The boy, Sergio Hernández, was shot dead on Mexican soil by US border patrol agent Jesús Mesa, who was on the US side of the border.
The court ruled that the parents could not use US courts to sue Mr Mesa.
The Mexican government says it is concerned it could set a precedent.
What happened in 2010?
The incident happened on the border between El Paso, Texas, and Juárez, Mexico. Agent Mesa was on a bicycle patrol on the US side of the border and was reportedly alerted to the presence of people smugglers.
Sergio Hernández, 15, was with a group of youths in the dry bed of the Rio Grande when Agent Mesa approached.
The international border runs through the middle of the concrete culvert built to contain the river but is unmarked.
His family said Sergio was playing with his friends, who were daring each other to run up the incline and touch the fence on the US side.
Agent Mesa detained one of the boys for illegally crossing the border, but Sergio Hernández and another boy ran and hid behind a pillar on the Mexican side.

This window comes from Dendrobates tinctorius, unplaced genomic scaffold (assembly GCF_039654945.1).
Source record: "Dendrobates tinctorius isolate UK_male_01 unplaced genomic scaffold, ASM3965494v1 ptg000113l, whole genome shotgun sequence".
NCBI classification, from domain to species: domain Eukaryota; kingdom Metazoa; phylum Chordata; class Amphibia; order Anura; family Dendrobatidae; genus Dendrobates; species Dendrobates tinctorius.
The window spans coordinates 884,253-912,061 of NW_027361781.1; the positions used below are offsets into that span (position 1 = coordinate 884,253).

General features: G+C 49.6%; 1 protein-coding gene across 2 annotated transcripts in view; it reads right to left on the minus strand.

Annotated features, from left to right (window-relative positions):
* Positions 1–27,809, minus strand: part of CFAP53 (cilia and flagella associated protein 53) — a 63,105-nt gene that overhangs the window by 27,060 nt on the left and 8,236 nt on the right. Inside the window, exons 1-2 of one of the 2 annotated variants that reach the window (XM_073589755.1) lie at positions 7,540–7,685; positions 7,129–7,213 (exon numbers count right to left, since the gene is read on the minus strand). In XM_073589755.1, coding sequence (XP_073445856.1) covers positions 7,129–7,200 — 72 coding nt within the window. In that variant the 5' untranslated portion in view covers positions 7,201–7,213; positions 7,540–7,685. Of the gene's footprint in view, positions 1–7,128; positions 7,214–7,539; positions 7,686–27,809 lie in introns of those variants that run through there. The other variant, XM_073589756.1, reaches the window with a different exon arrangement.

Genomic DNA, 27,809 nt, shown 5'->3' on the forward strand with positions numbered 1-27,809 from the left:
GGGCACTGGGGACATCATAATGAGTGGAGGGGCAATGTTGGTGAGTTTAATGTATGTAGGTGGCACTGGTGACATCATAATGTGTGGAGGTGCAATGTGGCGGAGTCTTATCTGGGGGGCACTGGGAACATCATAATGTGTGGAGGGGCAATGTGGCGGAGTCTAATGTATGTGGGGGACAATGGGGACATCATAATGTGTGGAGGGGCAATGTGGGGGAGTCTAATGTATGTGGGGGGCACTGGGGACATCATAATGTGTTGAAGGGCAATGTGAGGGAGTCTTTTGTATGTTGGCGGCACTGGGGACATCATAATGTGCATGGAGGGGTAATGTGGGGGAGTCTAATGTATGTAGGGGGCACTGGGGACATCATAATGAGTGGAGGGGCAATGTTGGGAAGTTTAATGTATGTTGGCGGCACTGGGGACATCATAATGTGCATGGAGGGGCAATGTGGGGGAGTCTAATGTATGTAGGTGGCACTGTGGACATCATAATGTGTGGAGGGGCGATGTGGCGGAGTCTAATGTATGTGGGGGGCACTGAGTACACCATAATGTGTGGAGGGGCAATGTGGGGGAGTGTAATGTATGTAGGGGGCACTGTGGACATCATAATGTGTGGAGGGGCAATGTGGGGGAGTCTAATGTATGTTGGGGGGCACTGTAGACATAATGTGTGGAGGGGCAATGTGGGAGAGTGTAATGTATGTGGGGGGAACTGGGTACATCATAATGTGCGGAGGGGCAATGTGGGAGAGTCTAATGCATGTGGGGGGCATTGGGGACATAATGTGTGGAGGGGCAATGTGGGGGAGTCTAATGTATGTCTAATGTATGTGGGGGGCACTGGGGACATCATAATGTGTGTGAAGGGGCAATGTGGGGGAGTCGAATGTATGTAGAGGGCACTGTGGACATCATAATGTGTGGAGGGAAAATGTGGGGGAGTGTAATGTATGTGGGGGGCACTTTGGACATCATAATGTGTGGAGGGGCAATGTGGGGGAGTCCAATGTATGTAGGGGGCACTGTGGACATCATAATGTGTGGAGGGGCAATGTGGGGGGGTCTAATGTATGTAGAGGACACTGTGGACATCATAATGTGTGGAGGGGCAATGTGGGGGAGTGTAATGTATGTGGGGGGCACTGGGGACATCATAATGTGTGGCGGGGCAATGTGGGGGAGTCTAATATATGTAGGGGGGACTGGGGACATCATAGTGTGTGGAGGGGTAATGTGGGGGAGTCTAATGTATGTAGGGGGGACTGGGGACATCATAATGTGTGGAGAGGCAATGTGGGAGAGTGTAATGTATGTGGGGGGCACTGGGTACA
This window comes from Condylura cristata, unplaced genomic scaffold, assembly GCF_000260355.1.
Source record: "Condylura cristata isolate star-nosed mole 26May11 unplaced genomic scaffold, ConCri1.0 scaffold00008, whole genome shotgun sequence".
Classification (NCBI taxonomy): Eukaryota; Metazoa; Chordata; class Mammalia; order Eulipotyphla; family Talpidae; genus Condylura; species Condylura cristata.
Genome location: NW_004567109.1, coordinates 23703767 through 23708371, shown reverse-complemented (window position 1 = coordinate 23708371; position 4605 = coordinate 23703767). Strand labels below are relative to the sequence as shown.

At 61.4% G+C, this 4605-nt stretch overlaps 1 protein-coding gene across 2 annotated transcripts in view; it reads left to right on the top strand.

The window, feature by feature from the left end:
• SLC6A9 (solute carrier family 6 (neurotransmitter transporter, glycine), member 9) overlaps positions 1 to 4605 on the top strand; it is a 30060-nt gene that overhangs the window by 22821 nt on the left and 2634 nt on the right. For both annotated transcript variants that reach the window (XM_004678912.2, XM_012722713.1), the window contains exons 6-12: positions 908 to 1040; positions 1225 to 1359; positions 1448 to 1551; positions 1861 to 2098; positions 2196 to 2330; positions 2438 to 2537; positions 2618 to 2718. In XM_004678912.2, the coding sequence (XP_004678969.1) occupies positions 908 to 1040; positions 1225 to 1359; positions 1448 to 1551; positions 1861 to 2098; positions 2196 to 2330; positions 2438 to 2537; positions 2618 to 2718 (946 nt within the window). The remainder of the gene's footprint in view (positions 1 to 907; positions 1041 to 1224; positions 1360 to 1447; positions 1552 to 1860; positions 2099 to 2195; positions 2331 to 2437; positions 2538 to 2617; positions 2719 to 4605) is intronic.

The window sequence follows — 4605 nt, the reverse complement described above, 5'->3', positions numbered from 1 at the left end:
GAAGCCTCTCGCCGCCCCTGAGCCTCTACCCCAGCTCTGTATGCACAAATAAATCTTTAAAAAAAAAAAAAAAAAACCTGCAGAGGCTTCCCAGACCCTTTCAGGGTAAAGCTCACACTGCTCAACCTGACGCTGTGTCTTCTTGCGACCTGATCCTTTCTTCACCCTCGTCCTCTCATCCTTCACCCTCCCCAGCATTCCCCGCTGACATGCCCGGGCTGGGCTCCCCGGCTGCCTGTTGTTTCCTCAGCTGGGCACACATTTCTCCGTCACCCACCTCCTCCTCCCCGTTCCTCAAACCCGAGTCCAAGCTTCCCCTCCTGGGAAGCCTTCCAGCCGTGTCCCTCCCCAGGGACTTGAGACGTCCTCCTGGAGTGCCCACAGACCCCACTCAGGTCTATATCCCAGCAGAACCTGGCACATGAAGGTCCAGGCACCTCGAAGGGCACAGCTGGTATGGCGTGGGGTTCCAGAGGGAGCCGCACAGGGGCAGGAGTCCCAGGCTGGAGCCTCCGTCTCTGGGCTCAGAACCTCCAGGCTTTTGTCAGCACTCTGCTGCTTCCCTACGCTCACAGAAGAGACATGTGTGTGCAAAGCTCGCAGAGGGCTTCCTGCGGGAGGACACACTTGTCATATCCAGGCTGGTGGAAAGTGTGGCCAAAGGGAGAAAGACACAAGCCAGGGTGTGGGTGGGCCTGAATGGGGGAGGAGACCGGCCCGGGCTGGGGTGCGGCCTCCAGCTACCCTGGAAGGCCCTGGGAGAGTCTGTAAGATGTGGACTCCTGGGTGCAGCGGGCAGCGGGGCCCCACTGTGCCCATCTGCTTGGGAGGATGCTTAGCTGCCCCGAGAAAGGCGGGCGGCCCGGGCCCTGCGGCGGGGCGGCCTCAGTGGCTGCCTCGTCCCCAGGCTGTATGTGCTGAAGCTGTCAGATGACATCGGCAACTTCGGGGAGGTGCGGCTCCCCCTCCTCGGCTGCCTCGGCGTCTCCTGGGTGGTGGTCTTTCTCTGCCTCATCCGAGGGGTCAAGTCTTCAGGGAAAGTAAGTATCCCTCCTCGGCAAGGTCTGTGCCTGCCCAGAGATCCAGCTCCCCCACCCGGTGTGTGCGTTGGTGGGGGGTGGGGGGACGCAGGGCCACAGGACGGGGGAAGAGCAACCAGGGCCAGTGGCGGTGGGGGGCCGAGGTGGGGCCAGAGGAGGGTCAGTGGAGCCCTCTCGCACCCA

He was shot twice by Agent Mesa as the boy peaked out from behind the pillar. An investigation by US authorities ruled that the agent had acted in self defence but found no evidence that Sergio Hernández had thrown any stones.
What was the court case about?
The Mexican authorities charged Agent Mesa with murder but the US authorities refused to extradite him so Sergio Hernández's family tried to sue Agent Mesa in the US for violating the US constitution by using excessive force.
Lower courts dismissed the case and it went to the US Supreme Court. In a five to four decision divided along conservative-liberal lines, the Supreme Court decided to uphold the lower court's decision.
The conservative justices argued that "a cross-border shooting is by definition an international incident" and called for a diplomatic, not a legal solution, arguing that allowing the case would have had "foreign relations and national security implications".
Dissenting Justice Ruth Bader Ginsberg said that "Mesa's allegedly unwarranted deployment of deadly force occurred on United States soil" and that it did not make sense to dismiss the action because the bullet had landed on Mexican soil.
What has the reaction been?
Mexico said it was worried the ruling would set a precedent for other incidents in which its nationals had been killed. The government expressed "deep concerns about the effects this decision will have on other similar cases, in which Mexican citizens have died from gunshots fired by US agents towards the Mexican side".
A lawyer for the family of Sergio Hernández warned the ruling would "promote a Wild West attitude on our border".
"To be left with no remedy... given such a violent and unprovoked shooting, weakens the constitutional foundation of America's house," Robert Hilliard said.